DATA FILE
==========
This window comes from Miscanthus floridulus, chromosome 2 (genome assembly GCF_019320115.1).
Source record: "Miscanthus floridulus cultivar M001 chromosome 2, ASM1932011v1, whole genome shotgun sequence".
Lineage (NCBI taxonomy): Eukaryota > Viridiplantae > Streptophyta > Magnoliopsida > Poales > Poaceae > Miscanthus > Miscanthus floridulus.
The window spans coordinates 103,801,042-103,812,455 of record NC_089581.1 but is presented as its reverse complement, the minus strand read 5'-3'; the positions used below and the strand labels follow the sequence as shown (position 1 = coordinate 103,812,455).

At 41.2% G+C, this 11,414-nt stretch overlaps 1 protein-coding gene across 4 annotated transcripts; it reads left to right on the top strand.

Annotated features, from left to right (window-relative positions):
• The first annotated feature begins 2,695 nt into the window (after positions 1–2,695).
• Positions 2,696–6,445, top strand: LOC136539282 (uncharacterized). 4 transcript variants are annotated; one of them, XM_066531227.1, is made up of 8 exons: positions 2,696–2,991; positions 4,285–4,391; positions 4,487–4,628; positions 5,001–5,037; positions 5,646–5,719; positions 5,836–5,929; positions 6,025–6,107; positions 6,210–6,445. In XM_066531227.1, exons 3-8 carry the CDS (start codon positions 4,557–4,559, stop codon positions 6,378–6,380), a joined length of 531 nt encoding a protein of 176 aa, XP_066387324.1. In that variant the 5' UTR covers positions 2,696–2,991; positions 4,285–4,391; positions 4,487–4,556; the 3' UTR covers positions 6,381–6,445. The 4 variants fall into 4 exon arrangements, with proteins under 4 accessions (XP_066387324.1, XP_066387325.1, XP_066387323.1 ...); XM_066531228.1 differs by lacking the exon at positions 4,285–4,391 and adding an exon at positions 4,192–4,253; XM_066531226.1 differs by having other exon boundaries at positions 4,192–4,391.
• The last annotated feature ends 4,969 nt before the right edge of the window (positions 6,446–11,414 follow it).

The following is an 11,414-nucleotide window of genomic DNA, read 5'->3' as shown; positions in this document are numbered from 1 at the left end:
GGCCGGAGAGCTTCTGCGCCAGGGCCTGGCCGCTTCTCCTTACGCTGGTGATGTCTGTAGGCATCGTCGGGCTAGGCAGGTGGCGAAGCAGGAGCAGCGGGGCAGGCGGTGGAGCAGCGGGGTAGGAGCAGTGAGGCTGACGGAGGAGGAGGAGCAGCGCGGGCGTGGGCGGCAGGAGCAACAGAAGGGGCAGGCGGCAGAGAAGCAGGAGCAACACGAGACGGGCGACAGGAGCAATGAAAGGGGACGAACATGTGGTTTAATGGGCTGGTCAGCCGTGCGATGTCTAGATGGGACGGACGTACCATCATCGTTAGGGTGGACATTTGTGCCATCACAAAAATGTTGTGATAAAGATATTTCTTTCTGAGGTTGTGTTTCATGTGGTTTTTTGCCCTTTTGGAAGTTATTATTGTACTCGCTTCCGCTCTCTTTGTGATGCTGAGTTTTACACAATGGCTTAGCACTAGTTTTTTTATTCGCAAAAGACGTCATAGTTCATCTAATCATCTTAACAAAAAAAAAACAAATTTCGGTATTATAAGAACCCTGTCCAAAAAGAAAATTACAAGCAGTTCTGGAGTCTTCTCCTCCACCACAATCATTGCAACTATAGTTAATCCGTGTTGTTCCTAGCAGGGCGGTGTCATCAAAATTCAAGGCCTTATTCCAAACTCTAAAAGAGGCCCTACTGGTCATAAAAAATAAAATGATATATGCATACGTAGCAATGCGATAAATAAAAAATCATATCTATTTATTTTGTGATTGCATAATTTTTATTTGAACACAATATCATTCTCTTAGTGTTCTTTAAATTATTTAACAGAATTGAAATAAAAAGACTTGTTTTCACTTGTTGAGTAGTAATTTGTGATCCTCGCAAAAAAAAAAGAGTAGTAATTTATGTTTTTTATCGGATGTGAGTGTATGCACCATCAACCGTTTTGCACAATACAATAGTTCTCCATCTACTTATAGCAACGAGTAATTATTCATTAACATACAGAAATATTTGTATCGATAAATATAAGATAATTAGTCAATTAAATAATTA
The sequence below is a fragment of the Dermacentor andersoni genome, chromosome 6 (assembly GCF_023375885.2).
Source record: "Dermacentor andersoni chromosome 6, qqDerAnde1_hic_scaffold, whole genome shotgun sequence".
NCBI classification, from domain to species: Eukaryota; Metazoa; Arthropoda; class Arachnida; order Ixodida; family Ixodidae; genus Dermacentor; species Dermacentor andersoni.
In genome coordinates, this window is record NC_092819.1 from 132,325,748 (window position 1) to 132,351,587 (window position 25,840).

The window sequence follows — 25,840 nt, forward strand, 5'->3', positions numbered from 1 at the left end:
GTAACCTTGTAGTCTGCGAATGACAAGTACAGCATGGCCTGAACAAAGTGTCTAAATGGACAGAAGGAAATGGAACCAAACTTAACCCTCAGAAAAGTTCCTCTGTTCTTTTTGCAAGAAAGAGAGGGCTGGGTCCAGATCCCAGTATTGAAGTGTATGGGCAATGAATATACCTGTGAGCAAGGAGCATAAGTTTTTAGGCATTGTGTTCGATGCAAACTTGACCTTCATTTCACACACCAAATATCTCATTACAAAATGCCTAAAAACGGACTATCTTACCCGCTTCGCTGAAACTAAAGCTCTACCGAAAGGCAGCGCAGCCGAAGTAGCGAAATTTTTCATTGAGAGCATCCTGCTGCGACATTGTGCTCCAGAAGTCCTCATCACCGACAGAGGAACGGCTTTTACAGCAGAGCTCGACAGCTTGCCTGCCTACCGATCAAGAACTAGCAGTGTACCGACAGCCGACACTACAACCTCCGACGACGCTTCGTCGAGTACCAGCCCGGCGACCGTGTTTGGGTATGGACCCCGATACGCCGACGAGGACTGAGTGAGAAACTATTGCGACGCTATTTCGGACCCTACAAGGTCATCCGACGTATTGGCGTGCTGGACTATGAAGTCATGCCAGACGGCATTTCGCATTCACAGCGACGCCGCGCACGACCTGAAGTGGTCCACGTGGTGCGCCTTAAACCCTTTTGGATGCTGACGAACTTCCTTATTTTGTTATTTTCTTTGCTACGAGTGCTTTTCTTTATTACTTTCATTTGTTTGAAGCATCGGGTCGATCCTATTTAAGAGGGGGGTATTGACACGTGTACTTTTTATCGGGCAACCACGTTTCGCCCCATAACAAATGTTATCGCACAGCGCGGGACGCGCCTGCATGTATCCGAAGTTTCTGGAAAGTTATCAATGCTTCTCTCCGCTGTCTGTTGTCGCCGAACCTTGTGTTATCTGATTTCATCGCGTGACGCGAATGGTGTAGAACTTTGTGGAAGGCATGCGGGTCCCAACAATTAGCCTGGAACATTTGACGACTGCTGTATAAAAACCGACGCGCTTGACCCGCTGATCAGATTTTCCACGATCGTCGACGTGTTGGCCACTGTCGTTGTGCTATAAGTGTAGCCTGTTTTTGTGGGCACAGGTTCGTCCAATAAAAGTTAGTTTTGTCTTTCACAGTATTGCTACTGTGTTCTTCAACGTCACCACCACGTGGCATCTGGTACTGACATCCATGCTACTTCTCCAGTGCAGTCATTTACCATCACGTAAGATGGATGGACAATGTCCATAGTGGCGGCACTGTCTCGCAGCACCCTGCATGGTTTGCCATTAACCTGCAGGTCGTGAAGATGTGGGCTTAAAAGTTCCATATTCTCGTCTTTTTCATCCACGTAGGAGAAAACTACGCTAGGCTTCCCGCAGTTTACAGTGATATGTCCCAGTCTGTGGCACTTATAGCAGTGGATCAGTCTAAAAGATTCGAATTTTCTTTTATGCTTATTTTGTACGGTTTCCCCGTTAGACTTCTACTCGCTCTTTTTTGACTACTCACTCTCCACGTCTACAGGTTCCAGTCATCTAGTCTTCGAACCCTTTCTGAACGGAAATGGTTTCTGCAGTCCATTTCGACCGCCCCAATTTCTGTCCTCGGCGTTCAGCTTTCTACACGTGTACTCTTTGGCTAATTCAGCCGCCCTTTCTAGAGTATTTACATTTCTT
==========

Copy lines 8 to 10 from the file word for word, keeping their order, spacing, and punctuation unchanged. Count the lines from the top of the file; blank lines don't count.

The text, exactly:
• Positions 2,696–6,445, top strand: LOC136539282 (uncharacterized). 4 transcript variants are annotated; one of them, XM_066531227.1, is made up of 8 exons: positions 2,696–2,991; positions 4,285–4,391; positions 4,487–4,628; positions 5,001–5,037; positions 5,646–5,719; positions 5,836–5,929; positions 6,025–6,107; positions 6,210–6,445. In XM_066531227.1, exons 3-8 carry the CDS (start codon positions 4,557–4,559, stop codon positions 6,378–6,380), a joined length of 531 nt encoding a protein of 176 aa, XP_066387324.1. In that variant the 5' UTR covers positions 2,696–2,991; positions 4,285–4,391; positions 4,487–4,556; the 3' UTR covers positions 6,381–6,445. The 4 variants fall into 4 exon arrangements, with proteins under 4 accessions (XP_066387324.1, XP_066387325.1, XP_066387323.1 ...); XM_066531228.1 differs by lacking the exon at positions 4,285–4,391 and adding an exon at positions 4,192–4,253; XM_066531226.1 differs by having other exon boundaries at positions 4,192–4,391.
• The last annotated feature ends 4,969 nt before the right edge of the window (positions 6,446–11,414 follow it).

The following is an 11,414-nucleotide window of genomic DNA, read 5'->3' as shown; positions in this document are numbered from 1 at the left end: